What It's Really Like to Retire in an RV
Ever daydreamed about hitting the road in a recreational vehicle for your retirement? If so, you’re not alone. An estimated 1 million Americans have chosen to retire in an RV, spending at least part of the year on the road. It’s not just Baby Boomer retirees doing this, either; Millennials, some with kids, are also embracing life on the road and living a minimalist lifestyle. Cheapism consulted several RVers, many of whom live on the road-year round, and asked them to tell us what advice they’d give to someone considering whether retirement in an RV is the way to go.
Not surprisingly, the biggest initial expense of RV living is the RV itself. The largest RVs, Class A motorhomes, range in length from 29 to 40 feet or more. They resemble tour busses and have price tags to match, ranging from $250,000 to $1 million. Class B motorhomes, which are factory-modified cargo vans 18 to 24 feet long, range from $40,000 to $60,000 or more. Class C motorhomes also ride on a cargo van platform, but are longer (around 30 to 33 feet) and have a more traditional camper form with a sleeping nook above the cab. Retail prices are similar to Class B motorhomes.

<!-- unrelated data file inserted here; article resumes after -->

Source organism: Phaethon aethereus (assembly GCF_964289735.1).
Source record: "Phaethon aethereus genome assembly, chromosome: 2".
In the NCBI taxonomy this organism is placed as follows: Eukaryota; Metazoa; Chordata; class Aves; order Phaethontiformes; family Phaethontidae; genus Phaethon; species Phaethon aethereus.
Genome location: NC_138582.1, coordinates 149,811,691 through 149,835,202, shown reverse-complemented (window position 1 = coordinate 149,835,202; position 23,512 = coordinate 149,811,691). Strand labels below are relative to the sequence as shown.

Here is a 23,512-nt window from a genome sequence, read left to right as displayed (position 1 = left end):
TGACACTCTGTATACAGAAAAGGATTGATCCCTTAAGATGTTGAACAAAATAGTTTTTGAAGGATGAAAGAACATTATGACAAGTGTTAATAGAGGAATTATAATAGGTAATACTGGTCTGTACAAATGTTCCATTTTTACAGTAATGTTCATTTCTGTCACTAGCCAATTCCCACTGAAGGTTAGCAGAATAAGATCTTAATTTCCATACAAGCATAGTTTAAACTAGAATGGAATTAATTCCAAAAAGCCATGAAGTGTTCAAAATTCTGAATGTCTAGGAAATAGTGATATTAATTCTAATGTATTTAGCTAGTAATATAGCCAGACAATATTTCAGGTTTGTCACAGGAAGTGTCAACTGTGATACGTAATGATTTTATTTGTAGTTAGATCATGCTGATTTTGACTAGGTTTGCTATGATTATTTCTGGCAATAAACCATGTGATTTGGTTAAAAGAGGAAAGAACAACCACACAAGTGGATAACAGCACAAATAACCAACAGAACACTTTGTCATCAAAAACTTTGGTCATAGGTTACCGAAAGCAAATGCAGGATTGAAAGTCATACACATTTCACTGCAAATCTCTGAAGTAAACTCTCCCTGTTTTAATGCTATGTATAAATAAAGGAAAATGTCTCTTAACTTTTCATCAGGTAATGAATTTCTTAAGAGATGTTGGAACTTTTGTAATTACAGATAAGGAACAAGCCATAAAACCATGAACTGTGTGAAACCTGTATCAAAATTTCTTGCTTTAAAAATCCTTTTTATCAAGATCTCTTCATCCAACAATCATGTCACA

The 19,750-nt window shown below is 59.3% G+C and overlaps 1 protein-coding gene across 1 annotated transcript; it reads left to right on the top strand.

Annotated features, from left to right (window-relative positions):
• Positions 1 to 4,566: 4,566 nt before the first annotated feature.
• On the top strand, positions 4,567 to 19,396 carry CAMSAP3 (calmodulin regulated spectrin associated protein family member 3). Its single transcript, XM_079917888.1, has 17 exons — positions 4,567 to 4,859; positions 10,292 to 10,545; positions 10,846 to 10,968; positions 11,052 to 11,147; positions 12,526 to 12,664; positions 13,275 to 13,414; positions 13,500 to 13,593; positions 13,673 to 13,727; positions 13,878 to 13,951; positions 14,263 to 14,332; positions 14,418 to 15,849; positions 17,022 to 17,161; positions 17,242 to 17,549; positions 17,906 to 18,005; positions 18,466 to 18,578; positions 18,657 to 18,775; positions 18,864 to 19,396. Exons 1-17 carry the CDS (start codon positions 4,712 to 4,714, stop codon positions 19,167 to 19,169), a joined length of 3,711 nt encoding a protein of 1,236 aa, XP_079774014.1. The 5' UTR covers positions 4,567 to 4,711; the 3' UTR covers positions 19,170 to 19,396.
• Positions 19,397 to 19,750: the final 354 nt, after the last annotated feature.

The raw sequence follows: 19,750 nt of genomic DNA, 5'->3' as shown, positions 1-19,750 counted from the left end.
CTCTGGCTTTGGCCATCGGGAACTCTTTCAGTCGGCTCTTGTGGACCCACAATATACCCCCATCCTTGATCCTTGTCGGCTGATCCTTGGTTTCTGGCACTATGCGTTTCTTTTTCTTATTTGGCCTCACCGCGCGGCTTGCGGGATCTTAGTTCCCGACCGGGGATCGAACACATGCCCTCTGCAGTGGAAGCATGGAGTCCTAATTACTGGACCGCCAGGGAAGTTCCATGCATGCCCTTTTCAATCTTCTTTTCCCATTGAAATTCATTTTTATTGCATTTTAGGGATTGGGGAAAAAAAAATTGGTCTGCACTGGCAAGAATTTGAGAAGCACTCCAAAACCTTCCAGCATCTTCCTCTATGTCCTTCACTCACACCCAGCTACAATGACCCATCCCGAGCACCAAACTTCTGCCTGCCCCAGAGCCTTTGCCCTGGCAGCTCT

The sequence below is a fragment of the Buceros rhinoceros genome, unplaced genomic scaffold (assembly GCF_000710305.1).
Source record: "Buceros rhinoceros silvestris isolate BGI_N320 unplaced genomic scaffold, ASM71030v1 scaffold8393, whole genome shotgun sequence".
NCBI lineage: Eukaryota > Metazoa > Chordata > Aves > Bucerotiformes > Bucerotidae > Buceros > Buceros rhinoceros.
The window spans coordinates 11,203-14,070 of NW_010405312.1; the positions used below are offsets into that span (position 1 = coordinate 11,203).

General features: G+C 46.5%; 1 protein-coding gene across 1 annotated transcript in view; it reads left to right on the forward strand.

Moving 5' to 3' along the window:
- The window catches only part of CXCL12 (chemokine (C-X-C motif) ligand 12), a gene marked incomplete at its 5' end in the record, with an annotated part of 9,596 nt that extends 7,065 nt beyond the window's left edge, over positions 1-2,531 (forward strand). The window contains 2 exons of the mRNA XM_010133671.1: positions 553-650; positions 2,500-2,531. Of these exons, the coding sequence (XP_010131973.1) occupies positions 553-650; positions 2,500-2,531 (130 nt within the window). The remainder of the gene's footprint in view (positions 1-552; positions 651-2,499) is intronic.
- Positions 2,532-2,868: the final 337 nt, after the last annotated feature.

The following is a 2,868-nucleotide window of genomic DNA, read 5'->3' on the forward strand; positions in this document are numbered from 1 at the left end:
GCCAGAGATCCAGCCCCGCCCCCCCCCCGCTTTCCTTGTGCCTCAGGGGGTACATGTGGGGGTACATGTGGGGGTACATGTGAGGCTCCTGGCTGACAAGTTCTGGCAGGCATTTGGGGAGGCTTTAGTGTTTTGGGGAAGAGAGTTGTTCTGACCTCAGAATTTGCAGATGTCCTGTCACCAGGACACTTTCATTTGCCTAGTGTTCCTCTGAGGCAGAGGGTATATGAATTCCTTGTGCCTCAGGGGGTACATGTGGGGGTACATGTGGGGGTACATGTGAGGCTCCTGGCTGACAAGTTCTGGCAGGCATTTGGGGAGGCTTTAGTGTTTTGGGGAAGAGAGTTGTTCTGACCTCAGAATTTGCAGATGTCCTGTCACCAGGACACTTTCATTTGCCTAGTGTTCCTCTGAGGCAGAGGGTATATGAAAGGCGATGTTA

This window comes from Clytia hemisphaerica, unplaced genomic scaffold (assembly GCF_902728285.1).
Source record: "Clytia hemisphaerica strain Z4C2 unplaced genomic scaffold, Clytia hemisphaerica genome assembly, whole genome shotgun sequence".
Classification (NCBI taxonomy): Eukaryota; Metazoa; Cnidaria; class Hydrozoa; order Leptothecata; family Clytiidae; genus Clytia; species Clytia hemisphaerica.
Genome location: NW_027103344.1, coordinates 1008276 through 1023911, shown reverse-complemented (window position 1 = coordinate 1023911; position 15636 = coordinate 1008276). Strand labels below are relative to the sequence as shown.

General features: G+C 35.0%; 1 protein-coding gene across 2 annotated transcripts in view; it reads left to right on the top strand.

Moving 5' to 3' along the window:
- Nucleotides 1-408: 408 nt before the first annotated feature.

There are several accounts from people like writer Jan Wesner Childs, who said in her blog that her family bought an RV that was too large and later had to downsize. “We thought we couldn’t survive unless we had the maximum space possible,” said Childs, who spent a year in an RV after her husband retired from the military. “If you want to travel, stick with 38 feet or under. Anything bigger is hard to tow and won’t fit in older campgrounds like national parks.”